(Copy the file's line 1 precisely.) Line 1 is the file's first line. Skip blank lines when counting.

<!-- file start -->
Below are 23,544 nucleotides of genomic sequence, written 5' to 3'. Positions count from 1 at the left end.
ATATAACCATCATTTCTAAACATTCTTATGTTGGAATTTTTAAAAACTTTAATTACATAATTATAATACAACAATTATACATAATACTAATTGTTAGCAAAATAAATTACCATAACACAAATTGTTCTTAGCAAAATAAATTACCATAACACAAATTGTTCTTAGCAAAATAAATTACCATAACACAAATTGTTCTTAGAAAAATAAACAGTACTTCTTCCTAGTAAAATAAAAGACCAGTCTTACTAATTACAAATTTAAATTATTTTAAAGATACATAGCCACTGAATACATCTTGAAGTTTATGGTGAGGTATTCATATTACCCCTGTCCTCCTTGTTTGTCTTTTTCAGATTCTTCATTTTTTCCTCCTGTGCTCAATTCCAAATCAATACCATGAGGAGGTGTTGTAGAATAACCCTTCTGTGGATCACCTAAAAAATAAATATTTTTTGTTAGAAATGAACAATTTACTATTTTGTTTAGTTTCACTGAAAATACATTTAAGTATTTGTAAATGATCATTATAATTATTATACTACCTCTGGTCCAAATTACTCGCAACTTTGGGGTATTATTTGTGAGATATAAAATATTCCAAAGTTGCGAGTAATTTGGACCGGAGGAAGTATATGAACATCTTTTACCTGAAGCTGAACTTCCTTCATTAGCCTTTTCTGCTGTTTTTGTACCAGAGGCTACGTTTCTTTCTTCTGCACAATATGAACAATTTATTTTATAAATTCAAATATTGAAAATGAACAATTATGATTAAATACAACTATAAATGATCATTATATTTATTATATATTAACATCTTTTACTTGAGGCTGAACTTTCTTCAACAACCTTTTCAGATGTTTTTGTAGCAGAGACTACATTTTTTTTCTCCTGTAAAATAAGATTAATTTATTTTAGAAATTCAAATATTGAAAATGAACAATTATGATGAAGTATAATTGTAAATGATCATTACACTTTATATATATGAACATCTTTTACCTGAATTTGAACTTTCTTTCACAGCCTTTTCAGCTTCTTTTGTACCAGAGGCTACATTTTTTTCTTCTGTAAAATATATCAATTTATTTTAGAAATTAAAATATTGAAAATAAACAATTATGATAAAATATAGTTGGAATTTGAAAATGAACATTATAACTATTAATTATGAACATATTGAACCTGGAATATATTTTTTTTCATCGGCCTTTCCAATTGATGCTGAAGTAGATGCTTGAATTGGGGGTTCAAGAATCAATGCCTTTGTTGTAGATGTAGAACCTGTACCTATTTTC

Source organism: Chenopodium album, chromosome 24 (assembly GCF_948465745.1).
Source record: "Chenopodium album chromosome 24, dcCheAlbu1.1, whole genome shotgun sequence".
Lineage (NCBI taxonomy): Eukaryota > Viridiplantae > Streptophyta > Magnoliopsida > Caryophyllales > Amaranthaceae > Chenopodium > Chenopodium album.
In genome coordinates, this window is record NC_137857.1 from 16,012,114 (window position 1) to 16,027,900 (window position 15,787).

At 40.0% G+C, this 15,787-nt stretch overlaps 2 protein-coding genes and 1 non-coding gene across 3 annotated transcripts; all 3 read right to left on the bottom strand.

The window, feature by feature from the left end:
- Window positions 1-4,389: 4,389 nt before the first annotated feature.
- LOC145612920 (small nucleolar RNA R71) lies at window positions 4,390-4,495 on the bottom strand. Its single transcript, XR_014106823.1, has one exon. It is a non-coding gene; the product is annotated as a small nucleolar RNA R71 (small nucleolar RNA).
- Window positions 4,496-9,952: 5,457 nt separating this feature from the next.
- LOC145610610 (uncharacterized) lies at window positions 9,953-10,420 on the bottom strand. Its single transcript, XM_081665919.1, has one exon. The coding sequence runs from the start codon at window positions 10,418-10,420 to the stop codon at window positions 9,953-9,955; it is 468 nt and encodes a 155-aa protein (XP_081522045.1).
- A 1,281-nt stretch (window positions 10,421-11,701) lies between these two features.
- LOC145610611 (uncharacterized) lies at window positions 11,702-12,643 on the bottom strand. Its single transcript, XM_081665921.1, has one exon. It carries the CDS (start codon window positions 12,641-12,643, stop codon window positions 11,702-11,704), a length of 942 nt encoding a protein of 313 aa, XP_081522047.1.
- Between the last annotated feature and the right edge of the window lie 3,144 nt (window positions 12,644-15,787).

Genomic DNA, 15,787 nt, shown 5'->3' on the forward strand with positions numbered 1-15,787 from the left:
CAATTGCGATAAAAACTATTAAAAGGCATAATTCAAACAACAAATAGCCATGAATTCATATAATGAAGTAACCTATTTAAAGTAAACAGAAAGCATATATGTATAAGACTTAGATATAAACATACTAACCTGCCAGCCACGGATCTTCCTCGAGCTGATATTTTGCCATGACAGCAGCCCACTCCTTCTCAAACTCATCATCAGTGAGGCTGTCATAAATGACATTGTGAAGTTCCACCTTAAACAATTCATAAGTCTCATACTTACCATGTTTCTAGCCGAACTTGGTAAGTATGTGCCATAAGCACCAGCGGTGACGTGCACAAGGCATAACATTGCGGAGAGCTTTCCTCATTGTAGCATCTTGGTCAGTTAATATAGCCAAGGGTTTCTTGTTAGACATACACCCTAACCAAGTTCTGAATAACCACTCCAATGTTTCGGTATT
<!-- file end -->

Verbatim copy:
Below are 23,544 nucleotides of genomic sequence, written 5' to 3'. Positions count from 1 at the left end.